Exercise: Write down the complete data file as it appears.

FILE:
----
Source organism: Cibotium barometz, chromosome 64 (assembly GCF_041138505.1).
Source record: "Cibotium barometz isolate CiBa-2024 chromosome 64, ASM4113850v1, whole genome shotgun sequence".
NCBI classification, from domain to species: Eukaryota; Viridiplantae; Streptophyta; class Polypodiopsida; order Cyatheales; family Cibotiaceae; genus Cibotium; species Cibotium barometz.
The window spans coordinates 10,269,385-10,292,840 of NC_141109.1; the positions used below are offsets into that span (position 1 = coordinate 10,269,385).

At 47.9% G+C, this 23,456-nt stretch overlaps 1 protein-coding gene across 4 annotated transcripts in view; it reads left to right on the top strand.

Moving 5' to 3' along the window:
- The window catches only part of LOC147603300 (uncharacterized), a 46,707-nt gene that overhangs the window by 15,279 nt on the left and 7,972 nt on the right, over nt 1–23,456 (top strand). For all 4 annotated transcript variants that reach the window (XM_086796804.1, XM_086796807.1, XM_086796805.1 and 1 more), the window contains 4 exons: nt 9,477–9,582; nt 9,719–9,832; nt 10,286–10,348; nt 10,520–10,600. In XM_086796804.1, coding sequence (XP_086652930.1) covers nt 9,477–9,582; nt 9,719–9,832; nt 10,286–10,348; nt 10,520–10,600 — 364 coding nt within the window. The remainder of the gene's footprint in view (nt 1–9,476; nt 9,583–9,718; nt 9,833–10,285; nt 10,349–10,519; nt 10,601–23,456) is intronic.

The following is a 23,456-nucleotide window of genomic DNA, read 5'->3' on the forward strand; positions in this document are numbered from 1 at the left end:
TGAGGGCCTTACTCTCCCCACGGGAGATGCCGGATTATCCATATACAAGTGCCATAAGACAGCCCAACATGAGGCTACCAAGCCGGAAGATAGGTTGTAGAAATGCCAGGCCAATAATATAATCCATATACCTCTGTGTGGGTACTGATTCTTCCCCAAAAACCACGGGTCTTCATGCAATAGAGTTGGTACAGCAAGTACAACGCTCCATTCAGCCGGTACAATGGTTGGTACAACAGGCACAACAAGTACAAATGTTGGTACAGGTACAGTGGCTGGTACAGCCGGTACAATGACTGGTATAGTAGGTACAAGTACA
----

Source organism: Cibotium barometz, chromosome 64 (assembly GCF_041138505.1).
Source record: "Cibotium barometz isolate CiBa-2024 chromosome 64, ASM4113850v1, whole genome shotgun sequence".
NCBI classification, from domain to species: Eukaryota; Viridiplantae; Streptophyta; class Polypodiopsida; order Cyatheales; family Cibotiaceae; genus Cibotium; species Cibotium barometz.
The window spans coordinates 10,269,385-10,292,840 of NC_141109.1; the positions used below are offsets into that span (position 1 = coordinate 10,269,385).

At 47.9% G+C, this 23,456-nt stretch overlaps 1 protein-coding gene across 4 annotated transcripts in view; it reads left to right on the top strand.

Moving 5' to 3' along the window:
- The window catches only part of LOC147603300 (uncharacterized), a 46,707-nt gene that overhangs the window by 15,279 nt on the left and 7,972 nt on the right, over nt 1–23,456 (top strand). For all 4 annotated transcript variants that reach the window (XM_086796804.1, XM_086796807.1, XM_086796805.1 and 1 more), the window contains 4 exons: nt 9,477–9,582; nt 9,719–9,832; nt 10,286–10,348; nt 10,520–10,600. In XM_086796804.1, coding sequence (XP_086652930.1) covers nt 9,477–9,582; nt 9,719–9,832; nt 10,286–10,348; nt 10,520–10,600 — 364 coding nt within the window. The remainder of the gene's footprint in view (nt 1–9,476; nt 9,583–9,718; nt 9,833–10,285; nt 10,349–10,519; nt 10,601–23,456) is intronic.

The following is a 23,456-nucleotide window of genomic DNA, read 5'->3' on the forward strand; positions in this document are numbered from 1 at the left end:
TGAGGGCCTTACTCTCCCCACGGGAGATGCCGGATTATCCATATACAAGTGCCATAAGACAGCCCAACATGAGGCTACCAAGCCGGAAGATAGGTTGTAGAAATGCCAGGCCAATAATATAATCCATATACCTCTGTGTGGGTACTGATTCTTCCCCAAAAACCACGGGTCTTCATGCAATAGAGTTGGTACAGCAAGTACAACGCTCCATTCAGCCGGTACAATGGTTGGTACAACAGGCACAACAAGTACAAATGTTGGTACAGGTACAGTGGCTGGTACAGCCGGTACAATGACTGGTATAGTAGGTACAAGTACA